US8461720B2 (en) 2008-09-27 2013-06-11 Witricity Corporation Wireless energy transfer using conducting surfaces to shape fields and reduce loss
US8466583B2 (en) 2008-09-27 2013-06-18 Witricity Corporation Tunable wireless energy transfer for outdoor lighting applications
US8471410B2 (en) 2008-09-27 2013-06-25 Witricity Corporation Wireless energy transfer over distance using field shaping to improve the coupling factor
US8476788B2 (en) 2008-09-27 2013-07-02 Witricity Corporation Wireless energy transfer with high-Q resonators using field shaping to improve K
WO2013098040A1 (en) * 2011-12-29 2013-07-04 Arcelik Anonim Sirketi Wireless kitchen appliance operated on induction heating cooker
WO2013098227A1 (en) * 2011-12-29 2013-07-04 Arcelik Anonim Sirketi A wireless kitchen appliance operated on an induction heating cooker
US8482158B2 (en) 2008-09-27 2013-07-09 Witricity Corporation Wireless energy transfer using variable size resonators and system monitoring
US8487480B1 (en) 2008-09-27 2013-07-16 Witricity Corporation Wireless energy transfer resonator kit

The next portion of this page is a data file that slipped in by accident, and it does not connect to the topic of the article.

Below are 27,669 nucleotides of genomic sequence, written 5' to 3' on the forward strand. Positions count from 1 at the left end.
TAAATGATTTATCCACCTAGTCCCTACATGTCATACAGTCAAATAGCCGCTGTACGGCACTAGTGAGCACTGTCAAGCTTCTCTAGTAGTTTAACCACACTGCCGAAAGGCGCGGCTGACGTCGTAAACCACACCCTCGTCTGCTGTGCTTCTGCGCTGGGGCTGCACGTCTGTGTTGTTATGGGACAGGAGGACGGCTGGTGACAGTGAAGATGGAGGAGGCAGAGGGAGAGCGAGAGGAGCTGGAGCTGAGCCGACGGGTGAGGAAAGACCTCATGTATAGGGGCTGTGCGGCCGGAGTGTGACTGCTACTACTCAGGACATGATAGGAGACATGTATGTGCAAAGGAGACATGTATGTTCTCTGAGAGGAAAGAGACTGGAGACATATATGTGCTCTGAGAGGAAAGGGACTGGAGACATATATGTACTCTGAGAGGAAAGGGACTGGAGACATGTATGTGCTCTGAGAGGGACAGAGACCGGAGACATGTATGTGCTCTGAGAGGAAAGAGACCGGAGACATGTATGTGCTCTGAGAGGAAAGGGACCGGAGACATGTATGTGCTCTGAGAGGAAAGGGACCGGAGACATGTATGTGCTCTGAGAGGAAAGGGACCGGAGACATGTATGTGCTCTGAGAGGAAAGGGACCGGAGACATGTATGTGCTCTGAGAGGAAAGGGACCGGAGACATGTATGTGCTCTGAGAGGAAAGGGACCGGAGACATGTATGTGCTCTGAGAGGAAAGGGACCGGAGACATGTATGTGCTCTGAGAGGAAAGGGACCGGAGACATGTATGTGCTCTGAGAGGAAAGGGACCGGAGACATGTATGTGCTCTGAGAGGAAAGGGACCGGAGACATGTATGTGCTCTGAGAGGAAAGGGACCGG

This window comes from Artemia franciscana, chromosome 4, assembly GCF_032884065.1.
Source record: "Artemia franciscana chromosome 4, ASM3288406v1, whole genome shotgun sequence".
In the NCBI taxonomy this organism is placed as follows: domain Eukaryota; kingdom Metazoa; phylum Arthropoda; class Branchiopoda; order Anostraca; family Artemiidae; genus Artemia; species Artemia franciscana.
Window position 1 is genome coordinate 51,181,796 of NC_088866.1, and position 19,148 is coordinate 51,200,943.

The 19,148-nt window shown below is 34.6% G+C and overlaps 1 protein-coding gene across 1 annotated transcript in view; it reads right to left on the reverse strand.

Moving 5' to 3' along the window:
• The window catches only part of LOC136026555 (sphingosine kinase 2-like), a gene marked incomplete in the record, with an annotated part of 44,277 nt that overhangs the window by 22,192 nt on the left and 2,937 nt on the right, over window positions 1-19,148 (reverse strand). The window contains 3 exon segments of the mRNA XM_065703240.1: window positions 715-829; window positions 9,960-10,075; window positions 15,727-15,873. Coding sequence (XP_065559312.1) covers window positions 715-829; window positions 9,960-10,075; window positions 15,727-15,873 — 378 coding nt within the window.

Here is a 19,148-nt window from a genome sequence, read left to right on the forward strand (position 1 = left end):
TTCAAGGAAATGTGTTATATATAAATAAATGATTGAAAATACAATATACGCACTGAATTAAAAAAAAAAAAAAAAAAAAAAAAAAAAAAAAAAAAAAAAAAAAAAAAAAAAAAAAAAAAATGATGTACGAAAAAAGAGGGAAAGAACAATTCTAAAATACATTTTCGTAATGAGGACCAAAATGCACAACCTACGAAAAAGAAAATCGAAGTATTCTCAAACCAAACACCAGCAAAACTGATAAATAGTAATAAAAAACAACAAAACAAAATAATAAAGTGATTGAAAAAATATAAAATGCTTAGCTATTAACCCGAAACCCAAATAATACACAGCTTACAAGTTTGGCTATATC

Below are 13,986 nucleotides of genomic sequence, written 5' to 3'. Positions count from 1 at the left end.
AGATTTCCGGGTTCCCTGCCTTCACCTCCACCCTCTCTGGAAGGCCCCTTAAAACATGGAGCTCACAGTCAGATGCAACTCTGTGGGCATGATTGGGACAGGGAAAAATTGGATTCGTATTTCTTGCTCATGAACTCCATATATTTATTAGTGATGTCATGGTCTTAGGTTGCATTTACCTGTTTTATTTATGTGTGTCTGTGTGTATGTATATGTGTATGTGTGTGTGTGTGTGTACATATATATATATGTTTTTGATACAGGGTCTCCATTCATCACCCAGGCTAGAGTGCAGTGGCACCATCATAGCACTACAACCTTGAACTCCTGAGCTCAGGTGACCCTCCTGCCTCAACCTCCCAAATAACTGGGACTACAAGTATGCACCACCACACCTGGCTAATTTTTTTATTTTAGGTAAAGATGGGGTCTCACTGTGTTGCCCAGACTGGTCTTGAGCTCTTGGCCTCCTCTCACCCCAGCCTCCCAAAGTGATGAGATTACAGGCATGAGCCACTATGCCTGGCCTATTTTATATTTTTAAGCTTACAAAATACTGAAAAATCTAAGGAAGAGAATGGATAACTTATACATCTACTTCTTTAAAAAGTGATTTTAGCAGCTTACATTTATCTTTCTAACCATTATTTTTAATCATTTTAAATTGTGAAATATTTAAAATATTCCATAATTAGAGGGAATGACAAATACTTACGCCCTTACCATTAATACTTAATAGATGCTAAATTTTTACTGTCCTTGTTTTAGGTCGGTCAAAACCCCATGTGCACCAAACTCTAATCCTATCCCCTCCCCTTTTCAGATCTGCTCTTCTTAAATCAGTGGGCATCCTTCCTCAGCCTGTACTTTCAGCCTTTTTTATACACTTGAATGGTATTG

US8552592B2 (en) 2008-09-27 2013-10-08 Witricity Corporation Wireless energy transfer with feedback control for lighting applications
US8569914B2 (en) 2008-09-27 2013-10-29 Witricity Corporation Wireless energy transfer using object positioning for improved k
US8587155B2 (en) 2008-09-27 2013-11-19 Witricity Corporation Wireless energy transfer using repeater resonators
US8587153B2 (en) 2008-09-27 2013-11-19 Witricity Corporation Wireless energy transfer using high Q resonators for lighting applications
US8598743B2 (en) 2008-09-27 2013-12-03 Witricity Corporation Resonator arrays for wireless energy transfer
US8629578B2 (en) 2008-09-27 2014-01-14 Witricity Corporation Wireless energy transfer systems